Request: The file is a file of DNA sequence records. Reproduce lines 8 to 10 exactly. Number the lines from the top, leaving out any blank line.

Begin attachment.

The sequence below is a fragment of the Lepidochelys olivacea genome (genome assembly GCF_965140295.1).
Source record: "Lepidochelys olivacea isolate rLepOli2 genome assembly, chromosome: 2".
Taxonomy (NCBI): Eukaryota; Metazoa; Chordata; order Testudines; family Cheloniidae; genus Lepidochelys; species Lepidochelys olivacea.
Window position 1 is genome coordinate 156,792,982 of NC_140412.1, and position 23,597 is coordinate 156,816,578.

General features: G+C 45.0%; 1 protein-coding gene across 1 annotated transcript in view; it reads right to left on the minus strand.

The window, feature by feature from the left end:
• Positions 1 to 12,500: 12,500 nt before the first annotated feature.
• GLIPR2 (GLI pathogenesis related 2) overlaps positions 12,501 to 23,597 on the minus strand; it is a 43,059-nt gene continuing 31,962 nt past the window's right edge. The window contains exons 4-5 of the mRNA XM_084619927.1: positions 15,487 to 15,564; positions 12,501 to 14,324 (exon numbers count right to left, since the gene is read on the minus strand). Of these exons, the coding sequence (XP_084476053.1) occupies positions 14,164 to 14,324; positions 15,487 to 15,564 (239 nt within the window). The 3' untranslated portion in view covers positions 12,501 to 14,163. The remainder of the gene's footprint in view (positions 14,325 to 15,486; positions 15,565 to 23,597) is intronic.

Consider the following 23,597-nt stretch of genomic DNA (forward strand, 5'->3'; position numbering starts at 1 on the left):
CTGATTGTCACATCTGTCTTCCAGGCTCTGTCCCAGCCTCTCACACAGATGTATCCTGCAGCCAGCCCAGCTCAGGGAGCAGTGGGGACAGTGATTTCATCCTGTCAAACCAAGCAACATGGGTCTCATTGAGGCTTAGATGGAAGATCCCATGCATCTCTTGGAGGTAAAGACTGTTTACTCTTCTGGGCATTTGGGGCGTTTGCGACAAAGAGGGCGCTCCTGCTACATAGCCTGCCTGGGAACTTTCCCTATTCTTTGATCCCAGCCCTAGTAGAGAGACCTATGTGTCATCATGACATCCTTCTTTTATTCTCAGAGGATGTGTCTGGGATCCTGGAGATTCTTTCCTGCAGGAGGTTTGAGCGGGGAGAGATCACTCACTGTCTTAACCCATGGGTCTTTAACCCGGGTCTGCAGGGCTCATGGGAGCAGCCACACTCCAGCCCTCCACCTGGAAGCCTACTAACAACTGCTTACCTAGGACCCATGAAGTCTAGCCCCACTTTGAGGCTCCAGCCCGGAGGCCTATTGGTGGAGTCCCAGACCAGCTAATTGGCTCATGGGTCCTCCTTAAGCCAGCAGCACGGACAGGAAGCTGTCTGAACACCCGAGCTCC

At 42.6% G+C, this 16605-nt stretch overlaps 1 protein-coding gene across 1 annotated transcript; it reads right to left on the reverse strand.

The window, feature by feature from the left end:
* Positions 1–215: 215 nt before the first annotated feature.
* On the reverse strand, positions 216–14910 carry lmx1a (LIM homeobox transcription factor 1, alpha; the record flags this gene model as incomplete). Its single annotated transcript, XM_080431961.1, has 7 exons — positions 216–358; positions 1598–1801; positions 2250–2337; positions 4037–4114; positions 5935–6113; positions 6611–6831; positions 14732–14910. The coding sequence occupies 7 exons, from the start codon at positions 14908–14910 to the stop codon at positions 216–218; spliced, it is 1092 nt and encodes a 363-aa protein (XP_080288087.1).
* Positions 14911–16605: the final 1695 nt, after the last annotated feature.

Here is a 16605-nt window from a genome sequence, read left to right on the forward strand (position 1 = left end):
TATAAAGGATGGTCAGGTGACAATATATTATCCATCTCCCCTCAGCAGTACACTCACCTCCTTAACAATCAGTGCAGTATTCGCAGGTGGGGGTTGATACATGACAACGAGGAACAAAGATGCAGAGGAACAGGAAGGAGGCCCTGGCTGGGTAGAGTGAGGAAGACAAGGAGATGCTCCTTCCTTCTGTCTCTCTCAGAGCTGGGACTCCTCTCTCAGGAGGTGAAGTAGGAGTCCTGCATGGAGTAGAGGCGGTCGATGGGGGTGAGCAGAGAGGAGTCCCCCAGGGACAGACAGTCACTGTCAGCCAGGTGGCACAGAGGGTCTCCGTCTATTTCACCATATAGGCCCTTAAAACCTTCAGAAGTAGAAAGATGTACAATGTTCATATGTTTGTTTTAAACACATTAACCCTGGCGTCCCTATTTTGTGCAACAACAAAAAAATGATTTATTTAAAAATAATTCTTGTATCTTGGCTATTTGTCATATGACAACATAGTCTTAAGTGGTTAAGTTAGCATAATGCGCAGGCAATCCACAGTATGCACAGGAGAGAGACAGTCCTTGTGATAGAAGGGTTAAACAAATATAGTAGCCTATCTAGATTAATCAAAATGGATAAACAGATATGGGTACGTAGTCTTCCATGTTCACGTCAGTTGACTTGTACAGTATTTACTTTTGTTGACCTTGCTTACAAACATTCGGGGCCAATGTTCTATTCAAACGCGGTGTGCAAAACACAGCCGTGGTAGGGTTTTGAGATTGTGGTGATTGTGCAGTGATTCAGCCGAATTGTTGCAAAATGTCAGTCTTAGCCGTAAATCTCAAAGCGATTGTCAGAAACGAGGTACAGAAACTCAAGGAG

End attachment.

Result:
• GLIPR2 (GLI pathogenesis related 2) overlaps positions 12,501 to 23,597 on the minus strand; it is a 43,059-nt gene continuing 31,962 nt past the window's right edge. The window contains exons 4-5 of the mRNA XM_084619927.1: positions 15,487 to 15,564; positions 12,501 to 14,324 (exon numbers count right to left, since the gene is read on the minus strand). Of these exons, the coding sequence (XP_084476053.1) occupies positions 14,164 to 14,324; positions 15,487 to 15,564 (239 nt within the window). The 3' untranslated portion in view covers positions 12,501 to 14,163. The remainder of the gene's footprint in view (positions 14,325 to 15,486; positions 15,565 to 23,597) is intronic.

Consider the following 23,597-nt stretch of genomic DNA (forward strand, 5'->3'; position numbering starts at 1 on the left):
CTGATTGTCACATCTGTCTTCCAGGCTCTGTCCCAGCCTCTCACACAGATGTATCCTGCAGCCAGCCCAGCTCAGGGAGCAGTGGGGACAGTGATTTCATCCTGTCAAACCAAGCAACATGGGTCTCATTGAGGCTTAGATGGAAGATCCCATGCATCTCTTGGAGGTAAAGACTGTTTACTCTTCTGGGCATTTGGGGCGTTTGCGACAAAGAGGGCGCTCCTGCTACATAGCCTGCCTGGGAACTTTCCCTATTCTTTGATCCCAGCCCTAGTAGAGAGACCTATGTGTCATCATGACATCCTTCTTTTATTCTCAGAGGATGTGTCTGGGATCCTGGAGATTCTTTCCTGCAGGAGGTTTGAGCGGGGAGAGATCACTCACTGTCTTAACCCATGGGTCTTTAACCCGGGTCTGCAGGGCTCATGGGAGCAGCCACACTCCAGCCCTCCACCTGGAAGCCTACTAACAACTGCTTACCTAGGACCCATGAAGTCTAGCCCCACTTTGAGGCTCCAGCCCGGAGGCCTATTGGTGGAGTCCCAGACCAGCTAATTGGCTCATGGGTCCTCCTTAAGCCAGCAGCACGGACAGGAAGCTGTCTGAACACCCGAGCTCC